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Poll Finds Strong Distrust of North Korea Among South Koreans


FILE - South Korean President Park Geun-hye speaks to the National Assembly in Seoul, Oct. 29, 2014.

FILE - South Korean President Park Geun-hye speaks to the National Assembly in Seoul, Oct. 29, 2014.

A survey by a South Korean government organization revealed Thursday that a majority of South Koreans strongly back Seoul's policies toward North Korea.

The National Unification Advisory Council, South Korea’s presidential consultative body, surveyed 1,000 South Korean citizens late last month. When asked to name the best part of President Park Geun-hye’s policy on North Korea, they said it was her “strong counteraction to Pyongyang’s provocations and efforts to contain them.”

Nine out of 10 people polled said they distrusted the regime of North Korean leader Kim Jong Un, while 62 percent of the respondents said they did not trust the government in Pyongyang under any circumstances. Another 30 percent surveyed said they were “more or less distrustful” of the regime.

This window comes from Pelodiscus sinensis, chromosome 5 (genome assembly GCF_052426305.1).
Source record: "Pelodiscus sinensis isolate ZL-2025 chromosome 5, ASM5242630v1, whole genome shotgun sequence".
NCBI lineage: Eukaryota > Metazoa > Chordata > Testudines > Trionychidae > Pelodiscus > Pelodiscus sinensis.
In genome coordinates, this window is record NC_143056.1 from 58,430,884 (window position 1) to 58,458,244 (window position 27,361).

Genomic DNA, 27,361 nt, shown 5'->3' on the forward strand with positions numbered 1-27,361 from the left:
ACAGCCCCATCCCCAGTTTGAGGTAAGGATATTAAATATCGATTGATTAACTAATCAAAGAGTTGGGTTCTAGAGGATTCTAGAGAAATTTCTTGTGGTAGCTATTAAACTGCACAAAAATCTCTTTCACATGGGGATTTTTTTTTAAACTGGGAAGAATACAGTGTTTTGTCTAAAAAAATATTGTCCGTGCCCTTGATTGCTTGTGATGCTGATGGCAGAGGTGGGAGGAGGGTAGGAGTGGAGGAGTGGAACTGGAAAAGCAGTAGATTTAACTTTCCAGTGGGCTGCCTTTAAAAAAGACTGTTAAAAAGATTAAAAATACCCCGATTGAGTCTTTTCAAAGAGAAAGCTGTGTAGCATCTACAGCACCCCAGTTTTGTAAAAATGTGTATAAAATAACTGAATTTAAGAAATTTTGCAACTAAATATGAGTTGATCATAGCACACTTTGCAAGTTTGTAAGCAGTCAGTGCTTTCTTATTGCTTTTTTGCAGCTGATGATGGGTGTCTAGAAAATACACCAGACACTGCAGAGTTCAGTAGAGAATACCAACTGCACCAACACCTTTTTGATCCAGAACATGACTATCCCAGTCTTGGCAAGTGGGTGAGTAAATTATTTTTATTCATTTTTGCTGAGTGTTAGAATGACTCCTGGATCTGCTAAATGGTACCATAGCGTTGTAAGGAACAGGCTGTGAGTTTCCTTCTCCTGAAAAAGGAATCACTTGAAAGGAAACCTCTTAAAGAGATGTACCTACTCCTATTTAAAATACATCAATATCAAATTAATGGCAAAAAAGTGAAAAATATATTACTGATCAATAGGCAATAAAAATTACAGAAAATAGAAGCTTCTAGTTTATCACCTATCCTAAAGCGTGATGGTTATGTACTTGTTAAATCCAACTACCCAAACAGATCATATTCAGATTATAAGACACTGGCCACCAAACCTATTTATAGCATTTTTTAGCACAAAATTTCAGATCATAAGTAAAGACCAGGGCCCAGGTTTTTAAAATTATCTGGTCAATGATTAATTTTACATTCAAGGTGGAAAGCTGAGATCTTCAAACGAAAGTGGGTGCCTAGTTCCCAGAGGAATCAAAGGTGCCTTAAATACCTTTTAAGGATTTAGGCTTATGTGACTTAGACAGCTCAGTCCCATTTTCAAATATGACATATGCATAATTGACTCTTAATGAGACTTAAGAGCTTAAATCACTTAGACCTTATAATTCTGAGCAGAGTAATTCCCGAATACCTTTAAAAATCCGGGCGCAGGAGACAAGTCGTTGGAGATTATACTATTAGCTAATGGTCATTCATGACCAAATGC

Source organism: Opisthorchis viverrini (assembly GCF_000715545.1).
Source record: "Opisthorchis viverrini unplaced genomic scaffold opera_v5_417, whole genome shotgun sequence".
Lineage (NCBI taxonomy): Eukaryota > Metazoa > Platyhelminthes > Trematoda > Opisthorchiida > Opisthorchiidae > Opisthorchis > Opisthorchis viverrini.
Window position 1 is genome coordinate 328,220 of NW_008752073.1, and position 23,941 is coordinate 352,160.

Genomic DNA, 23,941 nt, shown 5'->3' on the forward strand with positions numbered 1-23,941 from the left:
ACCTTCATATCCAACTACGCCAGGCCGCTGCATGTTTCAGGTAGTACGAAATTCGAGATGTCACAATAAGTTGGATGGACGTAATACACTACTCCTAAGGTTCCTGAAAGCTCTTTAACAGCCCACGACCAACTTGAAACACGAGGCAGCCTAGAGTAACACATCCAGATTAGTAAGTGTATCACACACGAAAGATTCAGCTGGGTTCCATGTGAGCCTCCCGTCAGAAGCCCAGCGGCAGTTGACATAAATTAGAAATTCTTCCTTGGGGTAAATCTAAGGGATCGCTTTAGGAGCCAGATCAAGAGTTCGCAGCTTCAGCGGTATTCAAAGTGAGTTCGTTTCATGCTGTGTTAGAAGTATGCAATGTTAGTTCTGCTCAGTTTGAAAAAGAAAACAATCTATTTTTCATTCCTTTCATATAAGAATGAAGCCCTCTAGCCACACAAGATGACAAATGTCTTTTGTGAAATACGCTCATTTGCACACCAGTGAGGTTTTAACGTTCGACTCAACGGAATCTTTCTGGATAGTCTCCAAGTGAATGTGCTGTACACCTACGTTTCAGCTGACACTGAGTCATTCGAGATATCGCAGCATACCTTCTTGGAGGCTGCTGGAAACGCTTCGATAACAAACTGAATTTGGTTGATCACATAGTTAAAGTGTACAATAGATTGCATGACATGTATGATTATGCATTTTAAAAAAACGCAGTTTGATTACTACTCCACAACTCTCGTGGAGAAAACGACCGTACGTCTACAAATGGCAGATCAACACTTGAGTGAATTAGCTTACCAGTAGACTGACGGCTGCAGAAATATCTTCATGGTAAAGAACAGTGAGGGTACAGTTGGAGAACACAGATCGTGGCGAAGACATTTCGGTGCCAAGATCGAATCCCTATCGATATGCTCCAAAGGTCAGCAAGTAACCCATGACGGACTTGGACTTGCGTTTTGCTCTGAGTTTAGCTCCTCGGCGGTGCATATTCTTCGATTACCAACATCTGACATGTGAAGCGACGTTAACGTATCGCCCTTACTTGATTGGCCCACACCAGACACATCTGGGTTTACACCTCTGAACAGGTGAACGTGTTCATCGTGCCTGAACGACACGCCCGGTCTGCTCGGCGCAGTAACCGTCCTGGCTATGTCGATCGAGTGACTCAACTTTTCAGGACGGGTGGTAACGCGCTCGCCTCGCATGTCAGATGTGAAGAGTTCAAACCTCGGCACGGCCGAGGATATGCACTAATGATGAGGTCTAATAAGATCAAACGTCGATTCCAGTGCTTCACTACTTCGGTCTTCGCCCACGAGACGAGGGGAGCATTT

Some 45 percent surveyed said they considered North Korea to be rather unstable, while another 42 percent said the regime was very unstable.

Almost 80 percent of the respondents said the North Korean human rights situation was dire.

The distrust of Pyongyang appears to have real policy implications, according to the data. Sixty-five percent said humanitarian assistance to the North should be allowed only when there is a clear indication the aid is being delivered to ordinary North Koreans and not the leadership.

Sixty-three percent of those polled also said there would be no changes in relations between the two Koreas in the coming year.

Jee Abbey Lee contributed to this report, which was produced in collaboration with the VOA Korean service.

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